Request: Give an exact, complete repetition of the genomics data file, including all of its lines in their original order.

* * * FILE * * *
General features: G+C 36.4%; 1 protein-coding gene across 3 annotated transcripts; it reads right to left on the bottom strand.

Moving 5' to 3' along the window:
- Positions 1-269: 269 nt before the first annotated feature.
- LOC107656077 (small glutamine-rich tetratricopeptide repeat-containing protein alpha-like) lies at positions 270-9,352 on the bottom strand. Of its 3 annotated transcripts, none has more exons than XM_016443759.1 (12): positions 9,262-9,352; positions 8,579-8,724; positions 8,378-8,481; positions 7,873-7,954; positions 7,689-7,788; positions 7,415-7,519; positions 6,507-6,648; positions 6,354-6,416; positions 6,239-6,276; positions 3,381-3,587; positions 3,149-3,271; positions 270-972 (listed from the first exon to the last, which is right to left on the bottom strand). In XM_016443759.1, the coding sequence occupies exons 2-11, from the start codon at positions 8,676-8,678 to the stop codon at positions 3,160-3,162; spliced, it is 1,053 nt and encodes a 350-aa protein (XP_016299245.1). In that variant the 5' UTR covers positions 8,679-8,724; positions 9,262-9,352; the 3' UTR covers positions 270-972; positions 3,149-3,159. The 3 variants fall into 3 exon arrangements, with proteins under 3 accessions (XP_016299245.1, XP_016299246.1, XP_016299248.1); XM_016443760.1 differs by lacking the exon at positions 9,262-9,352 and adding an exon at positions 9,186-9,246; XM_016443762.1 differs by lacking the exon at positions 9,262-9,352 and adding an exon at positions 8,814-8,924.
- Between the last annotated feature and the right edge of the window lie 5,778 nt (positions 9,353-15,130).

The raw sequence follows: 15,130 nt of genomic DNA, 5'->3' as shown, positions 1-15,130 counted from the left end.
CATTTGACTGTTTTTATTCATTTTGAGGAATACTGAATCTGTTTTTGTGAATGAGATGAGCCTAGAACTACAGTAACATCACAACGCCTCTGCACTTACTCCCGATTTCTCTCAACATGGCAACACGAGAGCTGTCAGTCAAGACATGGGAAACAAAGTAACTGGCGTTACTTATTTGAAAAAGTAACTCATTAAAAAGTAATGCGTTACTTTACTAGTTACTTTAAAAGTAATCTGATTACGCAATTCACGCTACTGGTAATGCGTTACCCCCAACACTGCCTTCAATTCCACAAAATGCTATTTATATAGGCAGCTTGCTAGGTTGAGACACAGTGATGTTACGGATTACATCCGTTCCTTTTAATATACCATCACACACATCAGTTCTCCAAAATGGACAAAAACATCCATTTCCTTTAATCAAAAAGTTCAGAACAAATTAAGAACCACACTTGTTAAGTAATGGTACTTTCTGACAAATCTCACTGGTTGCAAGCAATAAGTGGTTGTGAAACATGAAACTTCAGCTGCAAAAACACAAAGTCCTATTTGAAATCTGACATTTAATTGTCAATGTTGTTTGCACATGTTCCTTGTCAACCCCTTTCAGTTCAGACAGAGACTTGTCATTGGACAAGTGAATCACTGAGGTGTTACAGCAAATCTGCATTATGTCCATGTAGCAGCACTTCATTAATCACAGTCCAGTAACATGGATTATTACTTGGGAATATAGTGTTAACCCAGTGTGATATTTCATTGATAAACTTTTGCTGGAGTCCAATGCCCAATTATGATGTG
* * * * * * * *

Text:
General features: G+C 36.4%; 1 protein-coding gene across 3 annotated transcripts; it reads right to left on the bottom strand.

Moving 5' to 3' along the window:
- Positions 1-269: 269 nt before the first annotated feature.
- LOC107656077 (small glutamine-rich tetratricopeptide repeat-containing protein alpha-like) lies at positions 270-9,352 on the bottom strand. Of its 3 annotated transcripts, none has more exons than XM_016443759.1 (12): positions 9,262-9,352; positions 8,579-8,724; positions 8,378-8,481; positions 7,873-7,954; positions 7,689-7,788; positions 7,415-7,519; positions 6,507-6,648; positions 6,354-6,416; positions 6,239-6,276; positions 3,381-3,587; positions 3,149-3,271; positions 270-972 (listed from the first exon to the last, which is right to left on the bottom strand). In XM_016443759.1, the coding sequence occupies exons 2-11, from the start codon at positions 8,676-8,678 to the stop codon at positions 3,160-3,162; spliced, it is 1,053 nt and encodes a 350-aa protein (XP_016299245.1). In that variant the 5' UTR covers positions 8,679-8,724; positions 9,262-9,352; the 3' UTR covers positions 270-972; positions 3,149-3,159. The 3 variants fall into 3 exon arrangements, with proteins under 3 accessions (XP_016299245.1, XP_016299246.1, XP_016299248.1); XM_016443760.1 differs by lacking the exon at positions 9,262-9,352 and adding an exon at positions 9,186-9,246; XM_016443762.1 differs by lacking the exon at positions 9,262-9,352 and adding an exon at positions 8,814-8,924.
- Between the last annotated feature and the right edge of the window lie 5,778 nt (positions 9,353-15,130).

The raw sequence follows: 15,130 nt of genomic DNA, 5'->3' as shown, positions 1-15,130 counted from the left end.
CATTTGACTGTTTTTATTCATTTTGAGGAATACTGAATCTGTTTTTGTGAATGAGATGAGCCTAGAACTACAGTAACATCACAACGCCTCTGCACTTACTCCCGATTTCTCTCAACATGGCAACACGAGAGCTGTCAGTCAAGACATGGGAAACAAAGTAACTGGCGTTACTTATTTGAAAAAGTAACTCATTAAAAAGTAATGCGTTACTTTACTAGTTACTTTAAAAGTAATCTGATTACGCAATTCACGCTACTGGTAATGCGTTACCCCCAACACTGCCTTCAATTCCACAAAATGCTATTTATATAGGCAGCTTGCTAGGTTGAGACACAGTGATGTTACGGATTACATCCGTTCCTTTTAATATACCATCACACACATCAGTTCTCCAAAATGGACAAAAACATCCATTTCCTTTAATCAAAAAGTTCAGAACAAATTAAGAACCACACTTGTTAAGTAATGGTACTTTCTGACAAATCTCACTGGTTGCAAGCAATAAGTGGTTGTGAAACATGAAACTTCAGCTGCAAAAACACAAAGTCCTATTTGAAATCTGACATTTAATTGTCAATGTTGTTTGCACATGTTCCTTGTCAACCCCTTTCAGTTCAGACAGAGACTTGTCATTGGACAAGTGAATCACTGAGGTGTTACAGCAAATCTGCATTATGTCCATGTAGCAGCACTTCATTAATCACAGTCCAGTAACATGGATTATTACTTGGGAATATAGTGTTAACCCAGTGTGATATTTCATTGATAAACTTTTGCTGGAGTCCAATGCCCAATTATGATGTG